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George Floyd’s family urges Congress to pass police reform bill

George Floyd’s family urges Congress to pass police reform bill

The family of George Floyd met on the anniversary of his death with top legislators in the United States Congress and President Joe Biden to push for passage of police reform legislation stalled by policy disputes.
Handcuffed and lying face down in the street, Floyd was killed by police in Minneapolis on May 25 a year ago when one of the officers put the weight of his knee on Floyd’s neck for over nine minutes.

Floyd’s death triggered nationwide protests and violent clashes with police in big US cities, prompting Democrats in Congress to propose police reform legislation named in Floyd’s honour. The protests fuelled a broader racial reckoning in the US that continues to reverberate.

“Today is the day that he set the world in a rage and people in America said ‘We know what’s going on, and enough is enough’,” Floyd’s brother Philonese Floyd said on Tuesday.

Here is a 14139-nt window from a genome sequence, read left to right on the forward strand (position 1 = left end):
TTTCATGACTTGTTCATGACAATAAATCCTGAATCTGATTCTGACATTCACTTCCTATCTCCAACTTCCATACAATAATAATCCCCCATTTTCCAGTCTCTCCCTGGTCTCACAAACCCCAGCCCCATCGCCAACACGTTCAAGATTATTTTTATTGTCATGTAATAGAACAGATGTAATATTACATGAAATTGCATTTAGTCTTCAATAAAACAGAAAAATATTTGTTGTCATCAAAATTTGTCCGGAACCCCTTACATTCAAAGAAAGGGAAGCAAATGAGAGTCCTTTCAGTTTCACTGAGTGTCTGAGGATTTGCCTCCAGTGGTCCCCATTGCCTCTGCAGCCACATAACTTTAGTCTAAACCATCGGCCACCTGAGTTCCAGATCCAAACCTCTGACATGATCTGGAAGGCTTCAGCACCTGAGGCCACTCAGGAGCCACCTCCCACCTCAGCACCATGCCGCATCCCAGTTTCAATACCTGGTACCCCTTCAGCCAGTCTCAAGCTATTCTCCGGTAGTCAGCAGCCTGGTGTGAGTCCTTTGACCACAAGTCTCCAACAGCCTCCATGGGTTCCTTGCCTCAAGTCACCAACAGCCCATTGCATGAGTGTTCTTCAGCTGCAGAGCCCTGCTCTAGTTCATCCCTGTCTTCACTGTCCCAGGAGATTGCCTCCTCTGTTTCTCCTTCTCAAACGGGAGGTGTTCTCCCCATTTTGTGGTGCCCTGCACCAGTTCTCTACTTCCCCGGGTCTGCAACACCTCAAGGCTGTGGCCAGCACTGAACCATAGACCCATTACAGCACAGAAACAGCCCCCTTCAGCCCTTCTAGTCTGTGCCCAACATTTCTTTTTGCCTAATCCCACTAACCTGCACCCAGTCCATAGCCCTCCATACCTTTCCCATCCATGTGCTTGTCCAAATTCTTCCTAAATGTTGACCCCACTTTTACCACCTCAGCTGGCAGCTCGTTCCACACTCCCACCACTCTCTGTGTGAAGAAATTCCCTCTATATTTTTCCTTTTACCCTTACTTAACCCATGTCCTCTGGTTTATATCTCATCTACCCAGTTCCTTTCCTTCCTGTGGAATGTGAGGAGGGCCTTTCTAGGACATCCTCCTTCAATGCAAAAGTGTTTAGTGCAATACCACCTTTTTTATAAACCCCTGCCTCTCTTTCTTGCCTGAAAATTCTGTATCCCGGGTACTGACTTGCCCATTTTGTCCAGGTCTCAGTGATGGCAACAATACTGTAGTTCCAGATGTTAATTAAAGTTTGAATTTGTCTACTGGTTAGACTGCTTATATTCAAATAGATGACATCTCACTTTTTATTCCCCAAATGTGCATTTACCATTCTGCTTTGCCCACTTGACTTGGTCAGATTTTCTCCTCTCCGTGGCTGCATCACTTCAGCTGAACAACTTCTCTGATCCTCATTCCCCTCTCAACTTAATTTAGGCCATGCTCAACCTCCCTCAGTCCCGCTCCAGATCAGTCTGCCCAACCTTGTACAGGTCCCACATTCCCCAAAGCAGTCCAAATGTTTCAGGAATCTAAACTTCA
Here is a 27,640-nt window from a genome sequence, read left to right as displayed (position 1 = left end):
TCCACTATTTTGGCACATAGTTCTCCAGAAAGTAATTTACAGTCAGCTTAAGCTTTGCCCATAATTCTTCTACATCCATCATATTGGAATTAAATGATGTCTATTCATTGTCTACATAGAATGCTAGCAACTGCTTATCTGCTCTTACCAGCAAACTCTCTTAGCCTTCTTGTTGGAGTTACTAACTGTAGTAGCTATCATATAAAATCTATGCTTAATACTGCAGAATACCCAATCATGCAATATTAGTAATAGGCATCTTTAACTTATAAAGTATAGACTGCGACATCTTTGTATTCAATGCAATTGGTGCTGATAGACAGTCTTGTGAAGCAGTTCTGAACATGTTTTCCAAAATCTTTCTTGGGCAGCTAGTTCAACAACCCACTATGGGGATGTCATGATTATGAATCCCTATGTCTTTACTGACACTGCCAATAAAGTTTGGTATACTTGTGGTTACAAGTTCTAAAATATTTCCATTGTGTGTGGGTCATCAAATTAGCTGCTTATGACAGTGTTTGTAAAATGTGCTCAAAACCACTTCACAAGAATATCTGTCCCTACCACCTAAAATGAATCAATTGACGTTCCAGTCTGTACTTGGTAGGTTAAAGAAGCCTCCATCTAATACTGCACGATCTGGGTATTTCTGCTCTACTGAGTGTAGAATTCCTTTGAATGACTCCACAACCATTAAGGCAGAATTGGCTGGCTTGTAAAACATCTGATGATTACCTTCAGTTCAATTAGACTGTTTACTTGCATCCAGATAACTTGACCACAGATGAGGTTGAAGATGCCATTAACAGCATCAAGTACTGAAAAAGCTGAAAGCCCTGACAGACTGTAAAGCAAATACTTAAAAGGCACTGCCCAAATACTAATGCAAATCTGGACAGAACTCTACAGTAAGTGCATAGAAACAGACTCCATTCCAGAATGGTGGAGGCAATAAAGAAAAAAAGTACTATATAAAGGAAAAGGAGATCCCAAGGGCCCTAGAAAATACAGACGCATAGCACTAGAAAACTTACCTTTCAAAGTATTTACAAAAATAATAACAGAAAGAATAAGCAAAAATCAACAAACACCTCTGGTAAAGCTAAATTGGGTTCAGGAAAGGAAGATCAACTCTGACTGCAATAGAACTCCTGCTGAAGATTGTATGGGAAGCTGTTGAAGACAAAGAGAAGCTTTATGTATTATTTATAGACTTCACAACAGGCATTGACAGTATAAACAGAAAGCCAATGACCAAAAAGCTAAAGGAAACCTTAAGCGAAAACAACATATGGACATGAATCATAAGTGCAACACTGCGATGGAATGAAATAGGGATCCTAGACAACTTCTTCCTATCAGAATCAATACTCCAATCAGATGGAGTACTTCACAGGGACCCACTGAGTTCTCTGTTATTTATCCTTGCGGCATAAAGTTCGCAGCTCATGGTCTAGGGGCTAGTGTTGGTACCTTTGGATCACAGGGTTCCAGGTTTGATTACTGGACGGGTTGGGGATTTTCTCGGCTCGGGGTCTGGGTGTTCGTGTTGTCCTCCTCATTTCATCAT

“We need to be working together to make sure that people in America do not live in fear,” Philonese said in remarks with top Democratic lawmakers at the US Capitol.

The House of Representatives has twice passed the George Floyd Justice in Policing bill that would implement sweeping federal reforms but which Senate Republicans have opposed. Among the proposed reforms, the Democratic-backed House bill seeks to ban the use of chokeholds like the one that killed Floyd.

Biden told the family “that he doesn’t want to sign a bill that doesn’t have substance and meaning so he is going to be patient, to make surest is the right deal, not a rush bill”, Ben Crump, the family lawyer, said.

The family was scheduled to meet leading US senators to call for a bipartisan compromise on the police reform bill.

“This is a police issue. This is a civil rights issue. We have to look at this as a national issue that we have avoided dealing with for far too long,” Crump told reporters at the White House.

In a statement after the meeting, Biden called on Congress to act.

“The battle for the soul of America has been a constant push and pull between the American ideal that we’re all created equal and the harsh reality that racism has long torn us apart,” Biden said. “At our best, the American ideal wins out.”

Senator Cory Booker, who is leading Senate Democrats in negotiations with Republicans on police reform legislation, said on Tuesday the two sides are apart on key issues but he remains optimistic agreement can still be reached.

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